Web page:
Breaking up is hard to do, especially in China.
An 88-year-old woman in the eastern province of Jiangsu will finally be allowed to divorce her 96-year-old husband after two unsuccessful attempts, local media reported Tuesday.
According to an article posted to the WeChat public account of the Jiangning District People’s Court in Nanjing, the woman, surnamed Song, met her husband, surnamed Sun, while they were both working at the same school. Despite the protestations of their children from previous marriages, Song and Sun tied the knot in December 1976.
The first few years of their marriage flew by, which the couple attributes to living under separate roofs. However, when they finally moved in together in April 1982, they found it difficult to get along with each other’s children. Sometimes, things even got physical.
After several stints of living together and apart, Sun was hospitalized in 2010 with acute pancreatitis. He has been living with a friend ever since. The distance made Song’s heart grow farther, and eventually she decided to file for divorce.
In both cases, however, the judges refused Song’s petitions. According to the court’s article, they reasoned that because the couple had been together for so long, because Sun said he still had feelings for Song, and because all the problems seemed to stem from the couple’s kids, there must still be some connection between Sun and Song.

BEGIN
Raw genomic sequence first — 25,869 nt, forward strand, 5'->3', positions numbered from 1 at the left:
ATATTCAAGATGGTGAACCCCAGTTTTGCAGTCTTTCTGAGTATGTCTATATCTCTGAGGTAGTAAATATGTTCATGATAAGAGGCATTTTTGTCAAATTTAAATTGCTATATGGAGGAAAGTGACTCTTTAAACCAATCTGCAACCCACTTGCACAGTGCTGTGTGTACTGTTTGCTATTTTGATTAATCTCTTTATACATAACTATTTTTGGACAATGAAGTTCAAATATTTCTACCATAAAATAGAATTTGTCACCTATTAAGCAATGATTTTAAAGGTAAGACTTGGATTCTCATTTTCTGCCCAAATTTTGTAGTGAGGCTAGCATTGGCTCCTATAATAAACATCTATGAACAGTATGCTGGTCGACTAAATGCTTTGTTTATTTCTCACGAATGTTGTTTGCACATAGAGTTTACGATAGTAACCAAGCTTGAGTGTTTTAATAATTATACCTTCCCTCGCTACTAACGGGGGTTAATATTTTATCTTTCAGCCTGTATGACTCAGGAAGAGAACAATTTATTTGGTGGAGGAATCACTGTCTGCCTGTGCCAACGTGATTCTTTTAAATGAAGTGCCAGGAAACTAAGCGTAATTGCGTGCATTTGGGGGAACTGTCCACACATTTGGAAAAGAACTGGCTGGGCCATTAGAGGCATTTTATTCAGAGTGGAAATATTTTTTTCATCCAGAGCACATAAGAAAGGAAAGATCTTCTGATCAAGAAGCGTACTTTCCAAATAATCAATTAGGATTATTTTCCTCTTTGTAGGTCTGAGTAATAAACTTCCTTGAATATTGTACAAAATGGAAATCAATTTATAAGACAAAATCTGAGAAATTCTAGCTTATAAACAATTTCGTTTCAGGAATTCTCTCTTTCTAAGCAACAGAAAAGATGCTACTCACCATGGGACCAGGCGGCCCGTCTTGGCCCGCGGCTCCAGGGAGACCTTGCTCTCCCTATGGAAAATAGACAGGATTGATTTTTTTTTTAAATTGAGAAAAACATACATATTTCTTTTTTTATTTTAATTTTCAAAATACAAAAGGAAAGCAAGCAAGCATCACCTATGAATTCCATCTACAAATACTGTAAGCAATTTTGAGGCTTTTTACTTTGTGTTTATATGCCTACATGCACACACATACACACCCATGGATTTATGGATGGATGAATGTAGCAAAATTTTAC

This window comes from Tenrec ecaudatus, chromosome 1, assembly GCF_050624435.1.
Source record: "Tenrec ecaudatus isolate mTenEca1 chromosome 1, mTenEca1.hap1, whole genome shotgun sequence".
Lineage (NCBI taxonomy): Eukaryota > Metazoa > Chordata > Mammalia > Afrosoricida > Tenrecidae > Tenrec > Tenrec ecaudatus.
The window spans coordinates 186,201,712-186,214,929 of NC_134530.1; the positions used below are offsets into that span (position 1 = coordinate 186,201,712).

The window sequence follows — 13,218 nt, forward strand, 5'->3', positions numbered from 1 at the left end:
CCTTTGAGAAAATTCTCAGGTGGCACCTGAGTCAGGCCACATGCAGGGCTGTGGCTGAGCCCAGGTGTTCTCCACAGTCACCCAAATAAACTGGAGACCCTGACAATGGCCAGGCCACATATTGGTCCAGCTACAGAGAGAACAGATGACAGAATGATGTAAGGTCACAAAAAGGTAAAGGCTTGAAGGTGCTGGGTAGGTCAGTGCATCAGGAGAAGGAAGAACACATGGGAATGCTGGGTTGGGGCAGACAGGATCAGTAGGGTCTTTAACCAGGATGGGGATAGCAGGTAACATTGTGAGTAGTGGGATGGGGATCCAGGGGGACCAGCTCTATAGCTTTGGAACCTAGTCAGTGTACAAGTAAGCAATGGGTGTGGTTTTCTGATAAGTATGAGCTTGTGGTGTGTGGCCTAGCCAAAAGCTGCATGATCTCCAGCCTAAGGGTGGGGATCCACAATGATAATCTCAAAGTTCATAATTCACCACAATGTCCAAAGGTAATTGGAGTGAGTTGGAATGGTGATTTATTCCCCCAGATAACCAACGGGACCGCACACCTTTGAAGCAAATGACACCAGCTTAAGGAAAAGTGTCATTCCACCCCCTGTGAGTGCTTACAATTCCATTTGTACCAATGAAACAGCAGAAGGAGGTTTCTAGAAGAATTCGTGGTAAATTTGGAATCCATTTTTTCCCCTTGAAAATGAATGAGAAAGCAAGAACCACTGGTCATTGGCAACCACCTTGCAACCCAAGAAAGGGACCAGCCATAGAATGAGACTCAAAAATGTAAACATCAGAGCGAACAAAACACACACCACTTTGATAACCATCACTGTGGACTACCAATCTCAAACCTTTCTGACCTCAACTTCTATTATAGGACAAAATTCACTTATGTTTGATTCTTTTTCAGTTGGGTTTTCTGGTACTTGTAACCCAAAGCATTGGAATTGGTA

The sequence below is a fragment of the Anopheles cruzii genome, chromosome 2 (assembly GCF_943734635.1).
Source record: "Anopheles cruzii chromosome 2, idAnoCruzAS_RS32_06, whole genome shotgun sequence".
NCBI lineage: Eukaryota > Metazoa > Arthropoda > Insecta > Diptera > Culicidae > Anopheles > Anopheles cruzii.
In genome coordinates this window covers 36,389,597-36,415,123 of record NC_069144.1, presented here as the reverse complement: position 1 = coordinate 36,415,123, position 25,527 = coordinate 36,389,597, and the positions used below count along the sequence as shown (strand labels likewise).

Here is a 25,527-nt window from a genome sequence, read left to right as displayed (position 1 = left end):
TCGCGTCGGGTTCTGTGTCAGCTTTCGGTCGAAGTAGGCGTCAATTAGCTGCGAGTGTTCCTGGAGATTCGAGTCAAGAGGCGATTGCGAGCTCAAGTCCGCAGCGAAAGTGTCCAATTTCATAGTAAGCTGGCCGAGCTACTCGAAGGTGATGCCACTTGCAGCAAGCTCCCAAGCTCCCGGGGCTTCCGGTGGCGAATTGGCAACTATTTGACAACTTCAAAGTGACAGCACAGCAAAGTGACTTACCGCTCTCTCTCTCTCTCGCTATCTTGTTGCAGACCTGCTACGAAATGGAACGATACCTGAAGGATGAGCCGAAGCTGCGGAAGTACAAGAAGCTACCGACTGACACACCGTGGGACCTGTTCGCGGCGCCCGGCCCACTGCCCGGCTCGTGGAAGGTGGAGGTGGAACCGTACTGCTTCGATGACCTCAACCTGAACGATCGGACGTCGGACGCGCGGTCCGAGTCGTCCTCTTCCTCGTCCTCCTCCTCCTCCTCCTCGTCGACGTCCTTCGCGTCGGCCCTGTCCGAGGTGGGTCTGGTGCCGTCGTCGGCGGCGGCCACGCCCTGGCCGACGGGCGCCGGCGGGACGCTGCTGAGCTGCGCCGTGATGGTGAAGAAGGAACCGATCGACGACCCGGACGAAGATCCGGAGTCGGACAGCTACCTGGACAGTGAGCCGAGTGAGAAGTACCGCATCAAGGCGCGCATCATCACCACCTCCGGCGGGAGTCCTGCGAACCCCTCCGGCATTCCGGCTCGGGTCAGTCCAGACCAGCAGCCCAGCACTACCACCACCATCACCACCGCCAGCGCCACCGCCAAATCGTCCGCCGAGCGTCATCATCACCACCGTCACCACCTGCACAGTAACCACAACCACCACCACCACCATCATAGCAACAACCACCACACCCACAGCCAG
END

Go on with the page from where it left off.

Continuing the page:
The judges suggested the couple work their problems out themselves — but Song wasn’t satisfied. Earlier this year, she sued for divorce a third time, and after court-ordered mediation, she finally got what she wanted.
It’s not unusual for Chinese couples to find themselves trapped, like Song, in matrimonial limbo. In September 2017, a court in Sichuan province required spouses filing for divorce to take an exam aimed at assessing the state of their marriage: If their compatibility scores were too high, their divorce would be rejected.
“China’s judges are cautious when it comes to divorce cases,” Shi Fulong, a divorce lawyer at Renhe Law Firm in Changsha, told Sixth Tone. Shi added that because China does not recognize the concept of legal precedence, decisions in divorce cases often come down to the beliefs and feelings of individual judges.
However, there are some circumstances under which divorces are generally granted, Shi said: Drug use, domestic abuse, gambling, bigamy, illegal cohabitation, and prolonged separation are all acceptable reasons for couples to split up. Without these scenarios, the lawyer continued, judges often find it hard to determine whether a marriage has indeed gone irreparably sour, or whether the spouses are simply overreacting.
“Of course, traditional beliefs are another reason why most Chinese people [including judges] might prefer to keep marriages intact,” Shi said. After all, he added, the Chinese proverb “better to tear down a temple than break up a marriage” exists for a reason.
Editor: David Paulk.
(Header image: Moment Select/VCG)